(FourthTip: always reduce it to the simplest design and the most obvious to the eye, find what you are comfortable with, use your logic!)

The importance is in the detail


copyright @thelandwoman
copyright @thelandwoman


Pergolas, wooden trellis are very much used especially in small gardens, along with water motifs.

Trees and plant elements, need to be carefully selected, taking care of knowing well the final size of this ones and their climate/exposition & soil needs that works out with your garden’s.

To start getting realistic ideas of which plants you can use, and if you’ve no clue of what you actually want or can expect to have, the best is to go to your closest plant nursery and get a few ideas

(FifthTip: Get to the detail! in terms of plants check at your closest nursery first, the rest of the details think them carefully  – beauty is in the detail-).


as a resume here there are the 5 tips to design your garden:


  1. Define your uses & understand your plot
  2. Step back, you need to create a unity, check views, perspectives, understand the whole space.
  3. Divide your space using geometry. If you want a more naturalistic and/or flexible design, remind yourself that all architecture has a geometry, your own house probably is a rectangle or a square, so if you prefer clumps, natural borders go with it, but there is ALWAYS an intrinsic geometry. So use it and make things easier for yourself.
  4. Always reduce it to the simplest design and the most obvious to the eye, find what you are comfortable with, use your logic!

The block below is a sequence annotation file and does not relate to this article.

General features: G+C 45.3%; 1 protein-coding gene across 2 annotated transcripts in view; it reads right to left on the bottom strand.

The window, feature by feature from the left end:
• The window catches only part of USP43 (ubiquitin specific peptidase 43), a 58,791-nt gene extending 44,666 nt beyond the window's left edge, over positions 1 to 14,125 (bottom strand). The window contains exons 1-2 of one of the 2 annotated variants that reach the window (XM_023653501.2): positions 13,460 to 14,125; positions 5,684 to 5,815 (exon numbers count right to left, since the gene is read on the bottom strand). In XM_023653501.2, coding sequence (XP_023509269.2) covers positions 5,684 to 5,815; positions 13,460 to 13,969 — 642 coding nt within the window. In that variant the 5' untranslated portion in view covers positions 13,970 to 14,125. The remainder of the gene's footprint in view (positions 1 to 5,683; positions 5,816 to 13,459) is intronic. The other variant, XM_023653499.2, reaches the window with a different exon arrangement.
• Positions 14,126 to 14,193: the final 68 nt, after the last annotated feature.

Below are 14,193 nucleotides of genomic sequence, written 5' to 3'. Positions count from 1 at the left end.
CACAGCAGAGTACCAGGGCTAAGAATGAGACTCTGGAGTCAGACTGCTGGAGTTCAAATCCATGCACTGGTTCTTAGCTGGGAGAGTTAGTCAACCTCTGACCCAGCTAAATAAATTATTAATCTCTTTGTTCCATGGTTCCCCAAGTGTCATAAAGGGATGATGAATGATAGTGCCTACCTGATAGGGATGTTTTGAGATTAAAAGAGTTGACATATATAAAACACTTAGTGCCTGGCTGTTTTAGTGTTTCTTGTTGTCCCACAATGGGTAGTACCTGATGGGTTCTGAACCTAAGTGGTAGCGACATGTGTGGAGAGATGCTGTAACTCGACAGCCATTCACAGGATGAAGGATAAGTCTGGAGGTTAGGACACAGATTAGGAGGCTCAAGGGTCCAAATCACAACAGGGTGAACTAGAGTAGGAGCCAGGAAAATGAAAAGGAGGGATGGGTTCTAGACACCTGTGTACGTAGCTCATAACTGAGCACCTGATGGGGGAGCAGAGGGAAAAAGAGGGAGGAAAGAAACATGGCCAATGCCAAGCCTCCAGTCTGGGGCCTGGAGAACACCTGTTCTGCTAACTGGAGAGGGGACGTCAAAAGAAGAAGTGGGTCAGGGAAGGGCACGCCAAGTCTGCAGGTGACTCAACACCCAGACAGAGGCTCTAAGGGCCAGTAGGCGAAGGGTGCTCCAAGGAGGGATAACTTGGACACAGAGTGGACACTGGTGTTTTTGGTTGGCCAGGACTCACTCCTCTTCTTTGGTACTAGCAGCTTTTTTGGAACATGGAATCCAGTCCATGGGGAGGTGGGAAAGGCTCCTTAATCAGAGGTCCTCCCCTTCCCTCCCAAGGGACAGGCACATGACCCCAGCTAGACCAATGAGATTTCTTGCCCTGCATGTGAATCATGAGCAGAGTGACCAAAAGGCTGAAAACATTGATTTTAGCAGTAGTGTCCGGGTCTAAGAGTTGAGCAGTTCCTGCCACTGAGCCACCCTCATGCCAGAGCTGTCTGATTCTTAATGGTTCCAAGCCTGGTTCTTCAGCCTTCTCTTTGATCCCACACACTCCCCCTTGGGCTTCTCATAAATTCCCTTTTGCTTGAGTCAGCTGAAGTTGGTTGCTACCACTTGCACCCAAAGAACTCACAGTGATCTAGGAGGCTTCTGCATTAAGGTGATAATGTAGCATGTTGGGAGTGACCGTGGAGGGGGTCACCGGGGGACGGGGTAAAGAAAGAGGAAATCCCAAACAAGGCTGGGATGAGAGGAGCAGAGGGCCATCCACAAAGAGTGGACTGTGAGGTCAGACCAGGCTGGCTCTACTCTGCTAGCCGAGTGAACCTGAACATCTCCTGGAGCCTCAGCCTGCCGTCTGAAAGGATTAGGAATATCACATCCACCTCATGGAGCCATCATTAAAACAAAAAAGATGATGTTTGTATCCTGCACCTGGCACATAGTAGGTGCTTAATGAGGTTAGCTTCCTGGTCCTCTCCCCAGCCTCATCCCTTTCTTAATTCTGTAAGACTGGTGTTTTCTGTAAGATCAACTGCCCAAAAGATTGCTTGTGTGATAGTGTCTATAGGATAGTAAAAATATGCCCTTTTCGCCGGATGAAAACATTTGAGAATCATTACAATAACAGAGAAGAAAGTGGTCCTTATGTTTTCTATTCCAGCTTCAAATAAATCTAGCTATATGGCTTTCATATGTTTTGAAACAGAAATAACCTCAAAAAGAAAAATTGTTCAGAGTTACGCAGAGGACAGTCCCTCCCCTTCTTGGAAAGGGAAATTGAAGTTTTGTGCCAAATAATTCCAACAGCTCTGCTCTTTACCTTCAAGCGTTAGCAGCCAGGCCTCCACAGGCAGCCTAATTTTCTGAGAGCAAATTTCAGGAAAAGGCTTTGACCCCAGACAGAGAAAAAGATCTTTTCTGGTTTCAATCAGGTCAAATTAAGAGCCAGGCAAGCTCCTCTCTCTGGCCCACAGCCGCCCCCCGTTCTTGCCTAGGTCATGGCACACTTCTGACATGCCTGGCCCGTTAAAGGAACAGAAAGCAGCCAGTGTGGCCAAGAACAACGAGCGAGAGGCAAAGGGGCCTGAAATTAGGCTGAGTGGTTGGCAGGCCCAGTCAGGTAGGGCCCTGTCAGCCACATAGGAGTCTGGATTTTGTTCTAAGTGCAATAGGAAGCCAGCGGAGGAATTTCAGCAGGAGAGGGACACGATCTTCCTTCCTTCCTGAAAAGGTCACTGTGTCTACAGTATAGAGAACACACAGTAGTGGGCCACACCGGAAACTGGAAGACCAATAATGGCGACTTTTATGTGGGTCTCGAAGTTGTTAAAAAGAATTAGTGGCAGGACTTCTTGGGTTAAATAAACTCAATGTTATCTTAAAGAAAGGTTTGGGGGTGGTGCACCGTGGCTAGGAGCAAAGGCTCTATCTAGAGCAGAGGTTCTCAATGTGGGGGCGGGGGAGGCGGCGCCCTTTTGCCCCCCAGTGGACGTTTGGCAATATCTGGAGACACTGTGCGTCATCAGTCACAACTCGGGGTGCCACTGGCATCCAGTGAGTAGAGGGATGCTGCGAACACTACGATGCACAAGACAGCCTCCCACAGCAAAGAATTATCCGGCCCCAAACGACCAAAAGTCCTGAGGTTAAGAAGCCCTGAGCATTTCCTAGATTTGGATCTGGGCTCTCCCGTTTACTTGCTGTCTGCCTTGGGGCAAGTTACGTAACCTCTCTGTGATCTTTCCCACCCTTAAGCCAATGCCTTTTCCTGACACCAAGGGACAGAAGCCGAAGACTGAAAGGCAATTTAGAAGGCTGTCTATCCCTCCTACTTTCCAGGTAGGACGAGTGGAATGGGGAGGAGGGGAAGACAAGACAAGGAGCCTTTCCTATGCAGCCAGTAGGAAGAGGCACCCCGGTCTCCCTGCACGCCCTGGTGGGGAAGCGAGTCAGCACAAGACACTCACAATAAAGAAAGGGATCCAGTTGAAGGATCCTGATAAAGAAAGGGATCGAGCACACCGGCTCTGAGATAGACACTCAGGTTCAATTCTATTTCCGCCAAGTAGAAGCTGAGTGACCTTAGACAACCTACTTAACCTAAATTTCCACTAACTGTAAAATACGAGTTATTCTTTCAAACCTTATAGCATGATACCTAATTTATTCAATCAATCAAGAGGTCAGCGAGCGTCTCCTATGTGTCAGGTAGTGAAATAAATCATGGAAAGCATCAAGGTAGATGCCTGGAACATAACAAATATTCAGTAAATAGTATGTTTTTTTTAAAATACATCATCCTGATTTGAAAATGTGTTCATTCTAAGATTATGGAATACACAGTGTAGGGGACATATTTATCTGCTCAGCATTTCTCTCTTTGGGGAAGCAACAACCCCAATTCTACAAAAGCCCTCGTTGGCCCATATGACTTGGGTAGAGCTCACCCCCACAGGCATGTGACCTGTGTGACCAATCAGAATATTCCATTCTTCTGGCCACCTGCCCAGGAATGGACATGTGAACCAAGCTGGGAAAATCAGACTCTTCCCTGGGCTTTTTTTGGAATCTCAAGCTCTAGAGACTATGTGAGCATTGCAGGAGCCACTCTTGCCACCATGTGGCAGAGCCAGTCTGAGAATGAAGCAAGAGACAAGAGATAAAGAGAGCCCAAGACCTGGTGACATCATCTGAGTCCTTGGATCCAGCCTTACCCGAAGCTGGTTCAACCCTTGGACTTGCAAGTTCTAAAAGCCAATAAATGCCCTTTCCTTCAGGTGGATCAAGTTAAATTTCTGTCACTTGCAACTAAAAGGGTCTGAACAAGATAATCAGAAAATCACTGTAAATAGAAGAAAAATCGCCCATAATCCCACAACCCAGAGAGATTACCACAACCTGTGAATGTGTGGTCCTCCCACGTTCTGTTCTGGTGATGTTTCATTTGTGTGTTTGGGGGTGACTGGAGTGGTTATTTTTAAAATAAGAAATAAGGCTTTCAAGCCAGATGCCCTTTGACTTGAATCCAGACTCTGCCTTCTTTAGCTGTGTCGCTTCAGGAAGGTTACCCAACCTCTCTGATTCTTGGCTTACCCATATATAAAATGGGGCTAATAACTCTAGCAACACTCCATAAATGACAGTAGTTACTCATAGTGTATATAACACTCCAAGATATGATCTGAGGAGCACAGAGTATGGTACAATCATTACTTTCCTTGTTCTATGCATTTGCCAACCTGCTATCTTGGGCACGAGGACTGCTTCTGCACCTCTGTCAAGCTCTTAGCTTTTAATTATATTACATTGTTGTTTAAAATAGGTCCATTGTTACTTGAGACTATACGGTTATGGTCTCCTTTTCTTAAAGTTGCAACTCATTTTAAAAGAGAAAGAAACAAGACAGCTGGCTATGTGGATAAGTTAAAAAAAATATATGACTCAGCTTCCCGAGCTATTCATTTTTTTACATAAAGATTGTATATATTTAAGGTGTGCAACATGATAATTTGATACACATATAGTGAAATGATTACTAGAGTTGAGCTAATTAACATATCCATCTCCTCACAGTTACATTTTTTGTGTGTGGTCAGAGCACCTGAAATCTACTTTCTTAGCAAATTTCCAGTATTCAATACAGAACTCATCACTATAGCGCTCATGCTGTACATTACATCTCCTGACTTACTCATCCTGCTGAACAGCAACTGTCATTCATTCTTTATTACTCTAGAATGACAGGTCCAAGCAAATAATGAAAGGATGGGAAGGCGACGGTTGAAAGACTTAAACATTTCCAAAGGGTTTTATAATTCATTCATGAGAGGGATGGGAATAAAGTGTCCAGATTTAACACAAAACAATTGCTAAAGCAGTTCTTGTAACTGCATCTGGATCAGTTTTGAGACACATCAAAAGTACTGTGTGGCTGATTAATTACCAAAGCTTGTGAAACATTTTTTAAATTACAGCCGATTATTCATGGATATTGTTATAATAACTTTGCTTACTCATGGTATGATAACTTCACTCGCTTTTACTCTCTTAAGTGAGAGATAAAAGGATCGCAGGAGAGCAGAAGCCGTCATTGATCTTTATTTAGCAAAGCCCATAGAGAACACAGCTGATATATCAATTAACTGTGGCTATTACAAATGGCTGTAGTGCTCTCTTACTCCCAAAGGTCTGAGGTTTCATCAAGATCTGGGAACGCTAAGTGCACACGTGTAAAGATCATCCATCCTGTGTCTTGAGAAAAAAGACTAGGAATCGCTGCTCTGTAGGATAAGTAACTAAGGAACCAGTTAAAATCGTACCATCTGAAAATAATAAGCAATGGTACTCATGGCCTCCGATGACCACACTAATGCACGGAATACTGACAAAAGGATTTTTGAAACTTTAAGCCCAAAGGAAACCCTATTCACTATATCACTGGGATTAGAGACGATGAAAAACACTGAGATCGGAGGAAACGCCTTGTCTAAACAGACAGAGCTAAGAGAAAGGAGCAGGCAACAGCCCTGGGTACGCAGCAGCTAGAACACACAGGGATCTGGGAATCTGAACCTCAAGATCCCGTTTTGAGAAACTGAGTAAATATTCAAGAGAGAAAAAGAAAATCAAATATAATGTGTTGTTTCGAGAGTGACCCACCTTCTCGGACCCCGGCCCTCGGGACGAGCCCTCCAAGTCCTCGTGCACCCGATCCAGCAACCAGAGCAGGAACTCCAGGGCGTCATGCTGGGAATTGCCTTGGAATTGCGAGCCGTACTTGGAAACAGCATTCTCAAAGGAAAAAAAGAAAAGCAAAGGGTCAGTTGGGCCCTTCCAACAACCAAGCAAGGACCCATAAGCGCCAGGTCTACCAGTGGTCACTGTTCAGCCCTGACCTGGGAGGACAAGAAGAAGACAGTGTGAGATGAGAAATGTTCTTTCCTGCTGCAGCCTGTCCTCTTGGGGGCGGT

5. Get to the detail! and check plants at your closest nursery first. 



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Iwrite to bring people back to the garden, back to the landscape and to broaden our knowledge on what it is and what it means. Culturally landscape has always being around, that past is not that far behind.

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5 comentarios

  1. This is a great article – thanks for sharing. 🙂

    I publish a DIY Hypertufa Garden Art blog where I also have a category called ‘Other Garden Art’ and I’ve just posted a brief review/link to this post on my blog.

  2. Hola, me encanta tu blog es original, bien narrado y refrescante, mi madre tiene un jardín precioso en Galicia y lo disfruto siempre que puedo pero como aquí en Madrid tengo un piso cuarto creo que tu blog será mi jardín, soy alumna de arte de Mercedes Bellas, Te invito a conocer mi blog de arte espero que te guste

    1. Hola Leticia, acabo de ver tu blog. ¡Me encanta! Sin duda alguna tenemos cosas en común. El arte es parte intrínseca de los jardines y de la misma manera, hay q educar al ojo para verlo y entenderlo. Me tendrás que enseñar fotos del jardín de tu madre. Sinceramente espero que mi blog haga esa labor de darte una ventana al paisaje. Muchísimas gracias por tu comentario está lleno de energía positiva.